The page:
- Texas man arrested for powder-letter hoax
- Islamic State opens ‘marriage bureau’ for single jihadists
- Drone almost blocks California firefighting planes
- Tornado rips off roofs, downs trees near Boston
- GOP: Environmental rules keeping agents from accessing border
- John Kerry: Millions displaced by religious fighting in 2013
- Federal appeals court rules against Virginia’s gay marriage ban
- White House says Russia ‘losing’ war in Ukraine
- Hamas turns to North Korea for weapons deal, Iran for money
- Syrian casualties surge as jihadis consolidate
By David Keene
Allowing states to innovate could reduce dependency on bureaucracy
Topic - Kevin Madden
As House Republicans head to Williamsburg, Va., to talk strategy at their annual retreat, a top Democratic pollster warned Wednesday that voters think the GOP has fallen outside the mainstream on everything from taxes to gay rights.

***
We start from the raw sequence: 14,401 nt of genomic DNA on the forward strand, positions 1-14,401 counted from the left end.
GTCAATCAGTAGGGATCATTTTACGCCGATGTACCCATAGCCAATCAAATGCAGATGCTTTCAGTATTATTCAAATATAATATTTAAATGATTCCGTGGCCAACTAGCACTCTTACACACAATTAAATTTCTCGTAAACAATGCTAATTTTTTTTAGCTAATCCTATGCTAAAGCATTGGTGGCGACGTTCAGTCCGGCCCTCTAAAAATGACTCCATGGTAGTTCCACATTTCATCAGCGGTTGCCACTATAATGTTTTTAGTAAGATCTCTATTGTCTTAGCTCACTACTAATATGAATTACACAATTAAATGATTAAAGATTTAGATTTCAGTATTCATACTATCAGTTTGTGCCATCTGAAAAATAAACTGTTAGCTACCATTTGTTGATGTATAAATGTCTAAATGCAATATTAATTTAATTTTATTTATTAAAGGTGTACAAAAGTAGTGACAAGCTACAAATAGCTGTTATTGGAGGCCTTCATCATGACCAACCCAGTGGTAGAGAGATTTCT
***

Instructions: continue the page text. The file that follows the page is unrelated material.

With Barack Obama and Mitt Romney holed up in preparation for Monday night's third and final presidential debate, the two campaigns' top surrogates and advisers butted heads Sunday over Big Bird, Mr. Romney's "binders full of women" comment and a new word being used by the president on the campaign stump: "Romnesia."
Carrying a post-convention glow from his coronation as the Republican Party's standard-bearer, Mitt Romney plans to take a page out of Ronald Reagan's playbook from the 1980 presidential campaign by urging voters to ask themselves: "Are you better off than you were four years ago?"
An Obama campaign adviser on Sunday said she will not apologize to Republican rival Mitt Romney for suggesting he might be a felon.
"Akin was a distraction in the sense that the national press was focused on that controversy while we were looking to methodically drive an economic message in the closing days," Mr. Madden said.
"We know this is the Democrats' playbook and we know that the media will play along with it," said Kevin Madden, a GOP strategist who worked on Mitt Romney's 2012 presidential campaign. "It's important that Republican candidates don't allow their races to become some proxy fight over something another candidate said in some other state or district. Draw the distinction between their views and your own."